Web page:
• According to an audit by Auditor-General Edward Ouko Sh943.9 million ($9.439 million) set aside as Training Levy Fund is gathering dust in local banks.
  • Kenya has more than 845 accredited technical and vocational education and training institutions, but the courses offered are not aligned with global standards.
  • Despite Kenya’s extractives sector – covering oil, gas and mining – experiencing a boom fueled by recent discoveries of commercially viable resources, like oil and gold the sector is still faced with a massive skills shortage.

Kenya’s Petroleum Ministry is on the spot for failing to utilize millions of shillings set aside for training Kenyans on petroleum operations despite the country facing a severe skills shortage.

According to an audit by Auditor-General Edward Ouko Sh943.9 million ($9.439 million) set aside as Training Levy Fund is gathering dust in local banks. Mr. Ouko says the State Department of Petroleum had accumulated Sh943,906,947 for training in a local bank account as of June 30, 2018.

“Therefore, contributions to Petroleum Levy Fund have not been utilised in the most effective way,” Mr. Ouko said in an audit of the department.

A general view shows an oil rig used in drilling at the Ngamia-1 well on Block 10BB, in the Lokichar basin, Turkana.
A general view shows an oil rig used in drilling at the Ngamia-1 well on Block 10BB, in the Lokichar basin, Turkana.

Despite Kenya’s extractives sector – covering oil, gas and mining – experiencing a boom fueled by recent discoveries of commercially viable resources, like oil and gold the sector is still faced with a massive skills shortage.

According to a report by Extractives Baraza, on Kenya’s petroleum sector, the extractives sector is still dominated by foreign expertise in technical, exploration and production skills.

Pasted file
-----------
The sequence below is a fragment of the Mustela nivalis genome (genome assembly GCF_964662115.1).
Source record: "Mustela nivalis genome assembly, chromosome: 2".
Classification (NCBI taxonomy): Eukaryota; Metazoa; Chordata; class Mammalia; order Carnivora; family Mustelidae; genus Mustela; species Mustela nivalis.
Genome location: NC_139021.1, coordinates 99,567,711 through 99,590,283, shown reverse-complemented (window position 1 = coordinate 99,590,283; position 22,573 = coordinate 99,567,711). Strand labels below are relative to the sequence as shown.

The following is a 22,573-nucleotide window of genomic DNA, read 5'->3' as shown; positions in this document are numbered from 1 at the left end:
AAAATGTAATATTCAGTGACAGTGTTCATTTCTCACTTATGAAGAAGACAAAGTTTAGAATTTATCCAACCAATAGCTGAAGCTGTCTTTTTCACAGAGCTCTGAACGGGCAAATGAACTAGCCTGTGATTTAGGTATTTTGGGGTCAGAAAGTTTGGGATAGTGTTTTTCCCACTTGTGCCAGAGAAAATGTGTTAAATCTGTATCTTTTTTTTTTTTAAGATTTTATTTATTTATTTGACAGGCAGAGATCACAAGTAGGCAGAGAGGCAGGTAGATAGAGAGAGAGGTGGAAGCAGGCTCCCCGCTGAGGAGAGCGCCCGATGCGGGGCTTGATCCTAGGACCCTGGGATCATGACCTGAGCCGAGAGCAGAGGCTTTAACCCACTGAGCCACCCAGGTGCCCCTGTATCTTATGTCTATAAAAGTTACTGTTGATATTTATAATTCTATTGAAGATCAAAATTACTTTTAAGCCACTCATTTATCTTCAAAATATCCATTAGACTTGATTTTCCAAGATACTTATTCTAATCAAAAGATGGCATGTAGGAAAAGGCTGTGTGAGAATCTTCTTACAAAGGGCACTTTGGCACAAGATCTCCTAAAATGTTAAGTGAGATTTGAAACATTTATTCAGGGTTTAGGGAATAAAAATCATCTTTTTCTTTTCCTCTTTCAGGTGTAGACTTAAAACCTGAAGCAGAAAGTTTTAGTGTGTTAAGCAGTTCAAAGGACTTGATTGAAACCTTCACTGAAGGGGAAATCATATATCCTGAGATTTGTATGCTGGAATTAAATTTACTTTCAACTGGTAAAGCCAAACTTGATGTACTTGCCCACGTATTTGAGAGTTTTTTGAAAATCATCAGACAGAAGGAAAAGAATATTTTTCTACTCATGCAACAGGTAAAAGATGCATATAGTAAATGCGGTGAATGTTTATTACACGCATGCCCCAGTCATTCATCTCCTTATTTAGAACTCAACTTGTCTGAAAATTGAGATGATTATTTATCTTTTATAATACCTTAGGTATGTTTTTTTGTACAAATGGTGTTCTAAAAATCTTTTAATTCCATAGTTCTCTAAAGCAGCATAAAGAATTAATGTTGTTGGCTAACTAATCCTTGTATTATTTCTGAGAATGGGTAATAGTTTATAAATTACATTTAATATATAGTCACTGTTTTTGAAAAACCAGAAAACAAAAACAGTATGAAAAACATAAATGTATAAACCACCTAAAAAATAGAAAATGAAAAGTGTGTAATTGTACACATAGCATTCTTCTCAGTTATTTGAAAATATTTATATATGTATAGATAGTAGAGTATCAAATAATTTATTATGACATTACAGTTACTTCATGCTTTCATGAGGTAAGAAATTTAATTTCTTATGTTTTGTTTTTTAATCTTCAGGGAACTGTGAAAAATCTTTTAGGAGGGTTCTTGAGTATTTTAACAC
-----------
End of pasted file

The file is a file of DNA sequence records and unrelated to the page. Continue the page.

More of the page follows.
For example, Kenya lacks skilled welders who can work on a live oil pipeline. Most polytechnics (higher education institutions with courses mostly in vocational or technical subjects) in the country only offer artisan welding courses. 

Kenya Pipeline Headquarters on Nanyuki Road in Industrial Area Nairobi County
Kenya Pipeline Headquarters on Nanyuki Road in Industrial Area Nairobi County

Kenya has more than 845 accredited technical and vocational education and training institutions, but the courses offered are not aligned with global standards.

In a bid to counter this skewed balance, the national government set up the Exploration and Production Act which provides for the establishment of the Petroleum Training Levy Fund for training Kenyans on petroleum operations.

In 2016/17 and 2017/18 years, for instance, Mr. Ouko found out that Sh320,764,864 was used on training 55 staff drawn from the department.

Trucks of the first crude oil consignment from Lokichar,Turkana arrives at the Mombasa's Changamwe KPRL storage facility on Thursday 7th June, 2018. (The Standard)
Trucks of the first crude oil consignment from Lokichar,Turkana arrives at the Mombasa's Changamwe KPRL storage facility on Thursday 7th June, 2018. (The Standard)

However, that also wasn’t smooth sailing and there were some errors. While the staff were trained in financial and human resources management and oil exploration, Mr. Ouko found out that some of the trainees had attended similar courses.

“However, no trainees were drawn from university and colleges or other learning or research institutions and there is no indication that any support was provided by the department to these or other institutions well-placed to enhance knowledge and skills on petroleum operations among Kenyans,” Mr. Ouko said.

Currently, the extractives sector contributes 1% to Kenya’s gross domestic product with the government forecasting this to hit 10% by 2030.